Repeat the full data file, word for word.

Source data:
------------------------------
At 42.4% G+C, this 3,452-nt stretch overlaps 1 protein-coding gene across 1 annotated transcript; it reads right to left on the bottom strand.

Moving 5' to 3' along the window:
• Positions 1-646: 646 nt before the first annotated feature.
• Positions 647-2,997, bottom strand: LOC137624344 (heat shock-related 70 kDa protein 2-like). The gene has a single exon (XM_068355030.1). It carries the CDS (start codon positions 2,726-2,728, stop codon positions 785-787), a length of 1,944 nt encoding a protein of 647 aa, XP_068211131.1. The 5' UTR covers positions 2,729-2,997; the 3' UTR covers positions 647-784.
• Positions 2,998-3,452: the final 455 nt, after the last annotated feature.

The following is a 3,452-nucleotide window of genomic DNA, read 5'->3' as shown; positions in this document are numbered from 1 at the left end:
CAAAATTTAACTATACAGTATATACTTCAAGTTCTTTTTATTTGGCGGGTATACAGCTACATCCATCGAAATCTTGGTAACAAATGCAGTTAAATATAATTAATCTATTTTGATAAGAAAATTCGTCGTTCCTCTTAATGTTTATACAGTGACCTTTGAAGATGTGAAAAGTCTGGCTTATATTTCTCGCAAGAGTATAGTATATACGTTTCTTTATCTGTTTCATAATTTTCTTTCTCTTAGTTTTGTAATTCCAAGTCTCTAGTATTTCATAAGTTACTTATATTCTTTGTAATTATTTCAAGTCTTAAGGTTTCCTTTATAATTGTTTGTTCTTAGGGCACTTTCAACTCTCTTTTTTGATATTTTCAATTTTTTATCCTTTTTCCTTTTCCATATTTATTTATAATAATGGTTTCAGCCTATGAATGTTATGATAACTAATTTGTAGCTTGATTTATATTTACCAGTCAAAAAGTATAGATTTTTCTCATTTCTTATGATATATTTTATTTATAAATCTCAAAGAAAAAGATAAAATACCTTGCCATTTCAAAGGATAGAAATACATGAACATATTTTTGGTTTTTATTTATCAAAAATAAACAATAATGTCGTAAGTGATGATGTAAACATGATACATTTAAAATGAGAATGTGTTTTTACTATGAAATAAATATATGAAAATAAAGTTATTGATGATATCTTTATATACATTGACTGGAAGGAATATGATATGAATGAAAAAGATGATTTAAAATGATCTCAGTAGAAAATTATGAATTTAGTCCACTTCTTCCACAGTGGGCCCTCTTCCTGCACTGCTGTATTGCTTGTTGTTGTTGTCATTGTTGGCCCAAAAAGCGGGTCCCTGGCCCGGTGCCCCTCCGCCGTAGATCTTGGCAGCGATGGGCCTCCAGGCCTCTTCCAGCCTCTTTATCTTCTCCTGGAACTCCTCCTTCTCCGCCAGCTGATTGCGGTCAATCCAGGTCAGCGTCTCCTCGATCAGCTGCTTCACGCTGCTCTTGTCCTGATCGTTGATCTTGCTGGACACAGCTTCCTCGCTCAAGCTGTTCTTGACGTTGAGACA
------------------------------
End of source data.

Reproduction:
At 42.4% G+C, this 3,452-nt stretch overlaps 1 protein-coding gene across 1 annotated transcript; it reads right to left on the bottom strand.

Moving 5' to 3' along the window:
• Positions 1-646: 646 nt before the first annotated feature.
• Positions 647-2,997, bottom strand: LOC137624344 (heat shock-related 70 kDa protein 2-like). The gene has a single exon (XM_068355030.1). It carries the CDS (start codon positions 2,726-2,728, stop codon positions 785-787), a length of 1,944 nt encoding a protein of 647 aa, XP_068211131.1. The 5' UTR covers positions 2,729-2,997; the 3' UTR covers positions 647-784.
• Positions 2,998-3,452: the final 455 nt, after the last annotated feature.

The following is a 3,452-nucleotide window of genomic DNA, read 5'->3' as shown; positions in this document are numbered from 1 at the left end:
CAAAATTTAACTATACAGTATATACTTCAAGTTCTTTTTATTTGGCGGGTATACAGCTACATCCATCGAAATCTTGGTAACAAATGCAGTTAAATATAATTAATCTATTTTGATAAGAAAATTCGTCGTTCCTCTTAATGTTTATACAGTGACCTTTGAAGATGTGAAAAGTCTGGCTTATATTTCTCGCAAGAGTATAGTATATACGTTTCTTTATCTGTTTCATAATTTTCTTTCTCTTAGTTTTGTAATTCCAAGTCTCTAGTATTTCATAAGTTACTTATATTCTTTGTAATTATTTCAAGTCTTAAGGTTTCCTTTATAATTGTTTGTTCTTAGGGCACTTTCAACTCTCTTTTTTGATATTTTCAATTTTTTATCCTTTTTCCTTTTCCATATTTATTTATAATAATGGTTTCAGCCTATGAATGTTATGATAACTAATTTGTAGCTTGATTTATATTTACCAGTCAAAAAGTATAGATTTTTCTCATTTCTTATGATATATTTTATTTATAAATCTCAAAGAAAAAGATAAAATACCTTGCCATTTCAAAGGATAGAAATACATGAACATATTTTTGGTTTTTATTTATCAAAAATAAACAATAATGTCGTAAGTGATGATGTAAACATGATACATTTAAAATGAGAATGTGTTTTTACTATGAAATAAATATATGAAAATAAAGTTATTGATGATATCTTTATATACATTGACTGGAAGGAATATGATATGAATGAAAAAGATGATTTAAAATGATCTCAGTAGAAAATTATGAATTTAGTCCACTTCTTCCACAGTGGGCCCTCTTCCTGCACTGCTGTATTGCTTGTTGTTGTTGTCATTGTTGGCCCAAAAAGCGGGTCCCTGGCCCGGTGCCCCTCCGCCGTAGATCTTGGCAGCGATGGGCCTCCAGGCCTCTTCCAGCCTCTTTATCTTCTCCTGGAACTCCTCCTTCTCCGCCAGCTGATTGCGGTCAATCCAGGTCAGCGTCTCCTCGATCAGCTGCTTCACGCTGCTCTTGTCCTGATCGTTGATCTTGCTGGACACAGCTTCCTCGCTCAAGCTGTTCTTGACGTTGAGACA